This structure is presumably general enough to represent most chemical and nuclear reactions. And we are not limited to just one reaction type. For example:
```chemical-reaction-1 (*) #=> process-reaction(|_self>,|x> + |y>,3|z>)
chemical-reaction-2 (*) #=> process-reaction(|_self>,|z>,2|a> + |b>)

|resulting bag of chemicals> => chemical-reaction-1 chemical-reaction-2^3 chemical-reaction-1 starting-bag-of-chemicals
```
And I suspect process-reaction() could be useful elsewhere, including things other than chemical/nuclear reactions. Eg I suspect we can use it to encode quantum entanglement too!

Update: The comment on process-reaction() being useful elsewhere. I have a couple of things in mind. One is to rename parts of a superposition. I don't yet have a concrete use-case in mind, but think it might be useful. The other is a version of pattern recognition. ie, something that is slightly different to our current similar[op]. Need to give that idea a little more thought though.

### new function: process-reaction

I was thinking, how can we encode reactions (eg, chemical or nuclear) into the BKO knowledge representation scheme? I eventually decided we can't really do it at the moment, but with a couple of additions, then yes we can.

The first part of this is a new function, process-reaction().
Here is the python:
```# one, two and three are superpositions
def process_reaction(one,two,three):
if intersection(two,one).count_sum() != two.count_sum():
return one
else:
return intersection_fn(del_fn3,one,two).drop() + three
```
Here is a simple example, making water from hydrogen and oxygen gas:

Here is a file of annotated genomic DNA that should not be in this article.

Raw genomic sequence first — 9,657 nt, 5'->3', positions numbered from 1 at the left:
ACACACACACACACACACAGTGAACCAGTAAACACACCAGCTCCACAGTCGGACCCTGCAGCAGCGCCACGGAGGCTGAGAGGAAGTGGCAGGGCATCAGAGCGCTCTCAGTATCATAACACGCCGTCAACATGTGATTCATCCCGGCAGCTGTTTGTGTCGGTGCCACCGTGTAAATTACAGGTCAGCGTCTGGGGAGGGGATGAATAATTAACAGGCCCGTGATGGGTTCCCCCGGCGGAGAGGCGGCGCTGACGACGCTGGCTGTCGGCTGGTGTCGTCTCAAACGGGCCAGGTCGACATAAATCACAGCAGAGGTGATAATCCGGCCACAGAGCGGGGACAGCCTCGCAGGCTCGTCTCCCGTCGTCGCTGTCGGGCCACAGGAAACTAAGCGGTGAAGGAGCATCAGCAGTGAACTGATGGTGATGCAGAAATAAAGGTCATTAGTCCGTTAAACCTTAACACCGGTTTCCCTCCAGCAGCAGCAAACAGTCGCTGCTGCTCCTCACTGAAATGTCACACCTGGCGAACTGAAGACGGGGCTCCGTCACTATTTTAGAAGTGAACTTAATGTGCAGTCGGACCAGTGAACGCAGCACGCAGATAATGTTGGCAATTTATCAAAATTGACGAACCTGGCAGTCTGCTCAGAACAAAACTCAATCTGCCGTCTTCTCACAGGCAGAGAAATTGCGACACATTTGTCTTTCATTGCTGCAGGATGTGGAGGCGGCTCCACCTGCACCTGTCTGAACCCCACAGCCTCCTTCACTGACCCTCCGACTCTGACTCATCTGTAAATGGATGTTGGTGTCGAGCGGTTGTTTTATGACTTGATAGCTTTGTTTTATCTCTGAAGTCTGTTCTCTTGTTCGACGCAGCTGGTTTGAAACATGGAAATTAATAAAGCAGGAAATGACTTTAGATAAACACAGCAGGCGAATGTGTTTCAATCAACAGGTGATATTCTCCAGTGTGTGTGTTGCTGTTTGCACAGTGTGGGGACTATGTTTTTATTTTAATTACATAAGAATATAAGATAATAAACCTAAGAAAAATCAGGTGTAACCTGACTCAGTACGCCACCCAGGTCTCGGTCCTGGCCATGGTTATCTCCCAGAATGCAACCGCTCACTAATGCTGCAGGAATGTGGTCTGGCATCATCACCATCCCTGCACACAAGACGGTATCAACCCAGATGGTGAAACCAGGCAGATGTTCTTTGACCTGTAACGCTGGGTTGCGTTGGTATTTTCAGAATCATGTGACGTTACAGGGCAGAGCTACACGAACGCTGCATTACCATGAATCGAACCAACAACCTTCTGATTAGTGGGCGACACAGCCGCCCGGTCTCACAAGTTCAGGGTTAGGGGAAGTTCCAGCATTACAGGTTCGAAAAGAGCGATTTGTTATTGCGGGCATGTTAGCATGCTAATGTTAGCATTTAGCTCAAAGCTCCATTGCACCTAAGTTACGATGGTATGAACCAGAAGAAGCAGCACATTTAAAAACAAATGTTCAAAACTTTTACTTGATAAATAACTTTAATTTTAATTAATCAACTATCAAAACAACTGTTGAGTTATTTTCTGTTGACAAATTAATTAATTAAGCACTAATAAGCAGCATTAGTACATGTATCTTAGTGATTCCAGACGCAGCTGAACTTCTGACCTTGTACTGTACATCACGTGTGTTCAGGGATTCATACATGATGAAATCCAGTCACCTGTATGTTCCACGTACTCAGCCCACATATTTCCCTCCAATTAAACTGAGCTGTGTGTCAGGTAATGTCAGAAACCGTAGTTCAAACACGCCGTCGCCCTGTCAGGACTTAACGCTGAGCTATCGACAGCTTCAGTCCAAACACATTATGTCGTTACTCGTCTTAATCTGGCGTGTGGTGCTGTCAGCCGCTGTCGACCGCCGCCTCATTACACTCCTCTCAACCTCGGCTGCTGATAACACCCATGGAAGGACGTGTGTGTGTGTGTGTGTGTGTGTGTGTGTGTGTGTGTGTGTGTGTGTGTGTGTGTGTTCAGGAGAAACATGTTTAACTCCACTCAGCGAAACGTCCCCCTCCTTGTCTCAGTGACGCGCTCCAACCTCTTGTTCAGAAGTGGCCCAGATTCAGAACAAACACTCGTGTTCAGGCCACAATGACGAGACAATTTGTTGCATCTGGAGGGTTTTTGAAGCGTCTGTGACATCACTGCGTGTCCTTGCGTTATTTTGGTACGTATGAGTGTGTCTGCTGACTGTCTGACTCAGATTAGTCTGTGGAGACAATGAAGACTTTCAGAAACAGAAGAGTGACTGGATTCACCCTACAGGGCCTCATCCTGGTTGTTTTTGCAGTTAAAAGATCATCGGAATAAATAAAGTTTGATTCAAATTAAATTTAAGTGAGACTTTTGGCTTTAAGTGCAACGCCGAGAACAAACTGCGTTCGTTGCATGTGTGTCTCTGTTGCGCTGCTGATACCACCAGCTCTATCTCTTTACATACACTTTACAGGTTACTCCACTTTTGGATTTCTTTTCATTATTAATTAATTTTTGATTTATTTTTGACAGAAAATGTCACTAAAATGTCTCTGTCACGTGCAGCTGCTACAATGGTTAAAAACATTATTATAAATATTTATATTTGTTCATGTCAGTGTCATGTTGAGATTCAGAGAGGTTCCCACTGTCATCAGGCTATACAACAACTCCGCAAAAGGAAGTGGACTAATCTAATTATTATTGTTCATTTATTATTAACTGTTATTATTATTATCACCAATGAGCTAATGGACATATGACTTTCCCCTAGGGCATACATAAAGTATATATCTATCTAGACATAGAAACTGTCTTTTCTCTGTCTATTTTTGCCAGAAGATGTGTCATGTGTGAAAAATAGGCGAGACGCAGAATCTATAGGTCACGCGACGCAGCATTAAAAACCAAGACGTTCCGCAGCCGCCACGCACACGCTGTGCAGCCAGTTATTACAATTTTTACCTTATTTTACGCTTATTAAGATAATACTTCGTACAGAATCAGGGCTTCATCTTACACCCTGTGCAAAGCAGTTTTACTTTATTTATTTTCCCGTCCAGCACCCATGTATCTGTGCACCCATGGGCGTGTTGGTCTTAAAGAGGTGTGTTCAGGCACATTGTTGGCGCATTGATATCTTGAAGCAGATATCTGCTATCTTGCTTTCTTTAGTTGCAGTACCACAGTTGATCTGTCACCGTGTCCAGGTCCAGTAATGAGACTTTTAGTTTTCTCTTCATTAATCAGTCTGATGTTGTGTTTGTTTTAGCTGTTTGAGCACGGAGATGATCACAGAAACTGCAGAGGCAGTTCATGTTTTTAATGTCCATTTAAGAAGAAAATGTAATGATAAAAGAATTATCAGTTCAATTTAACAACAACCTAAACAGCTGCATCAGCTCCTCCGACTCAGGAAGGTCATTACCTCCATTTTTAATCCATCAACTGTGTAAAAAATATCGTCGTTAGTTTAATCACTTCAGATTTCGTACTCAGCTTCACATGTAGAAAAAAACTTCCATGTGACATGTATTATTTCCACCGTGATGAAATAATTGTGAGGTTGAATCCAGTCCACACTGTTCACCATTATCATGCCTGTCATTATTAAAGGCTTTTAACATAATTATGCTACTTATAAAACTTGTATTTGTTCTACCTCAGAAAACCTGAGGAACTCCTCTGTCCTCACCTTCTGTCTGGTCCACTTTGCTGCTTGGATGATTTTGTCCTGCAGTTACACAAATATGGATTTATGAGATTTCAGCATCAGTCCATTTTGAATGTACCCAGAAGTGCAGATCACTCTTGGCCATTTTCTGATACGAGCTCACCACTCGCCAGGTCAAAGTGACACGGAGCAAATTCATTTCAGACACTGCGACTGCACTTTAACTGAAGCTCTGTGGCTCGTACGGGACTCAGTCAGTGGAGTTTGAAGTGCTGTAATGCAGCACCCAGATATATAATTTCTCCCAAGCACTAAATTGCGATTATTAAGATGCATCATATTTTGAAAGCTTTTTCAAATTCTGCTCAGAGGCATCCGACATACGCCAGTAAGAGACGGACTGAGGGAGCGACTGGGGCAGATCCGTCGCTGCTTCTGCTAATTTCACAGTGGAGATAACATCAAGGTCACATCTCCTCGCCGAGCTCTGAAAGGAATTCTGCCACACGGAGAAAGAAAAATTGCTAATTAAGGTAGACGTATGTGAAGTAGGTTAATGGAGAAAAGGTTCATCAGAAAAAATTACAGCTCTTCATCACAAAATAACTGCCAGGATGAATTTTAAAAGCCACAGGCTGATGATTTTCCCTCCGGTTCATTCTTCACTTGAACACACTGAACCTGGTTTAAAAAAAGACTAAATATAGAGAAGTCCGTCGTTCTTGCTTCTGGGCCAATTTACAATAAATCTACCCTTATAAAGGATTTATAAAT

```2H2 + O2 -> 2 H2O

sa: process-reaction(5|H2> + 7|O2>,2|H2> + |O2>,2|H2O>)
3|H2> + 6|O2> + 2|H2O>
```
I'll give a more interesting example in the next post.

The next bit is we need a way to learn superposition rules. We also have a separate motivation for this idea. That is, we need a way so that literal operators can act on superpositions, instead of just being linear. An example I like to give is:
```sa: M |yes> => |yes> + -1|no>
sa: M |no> => -1|yes> + |no>
sa: matrix[M]
[ no  ] = [ 1 -1 ] [ no  ]
[ yes ]   [ -1 1 ] [ yes ]

sa: drop M (|yes> + |no>)
|>

sa: drop M (0.8|yes> + 0.2|no>)
0.6|yes>
```
OK. So that works as expected/desired (a simple example of inhibition). But if we try using literal operators:
```sa: clean-M |*> #=> drop M |_self>

sa: clean-M (|yes> + |no>)
|yes> + |no>

sa: clean-M (0.8|yes> + 0.2|no>)
0.8|yes> + 0.2|no>
```
ie, it didn't work at all! This is because literal operators are currently linear.
eg:
```clean-M (|yes> + |no>)
-- expands to:
clean-M |yes> + clean-M |no>
```
The solution (which I have not yet implemented in code) is:
```learn-a-sp-rule (*) #=> foo( |_self>)
```
and then when we invoke it, replace the SP on the left into |_self>.
And so we can now learn:
```make-water (*) #=> process-reaction(|_self>,2|H2> + |O2>,2|H2O>)
clean-M (*) #=> drop M |_self>
```
Now I need to find the cleanest way to implement this. It is going to take some work in at least context.learn() and context.recall() and the parser. So yeah, quite a bit of work!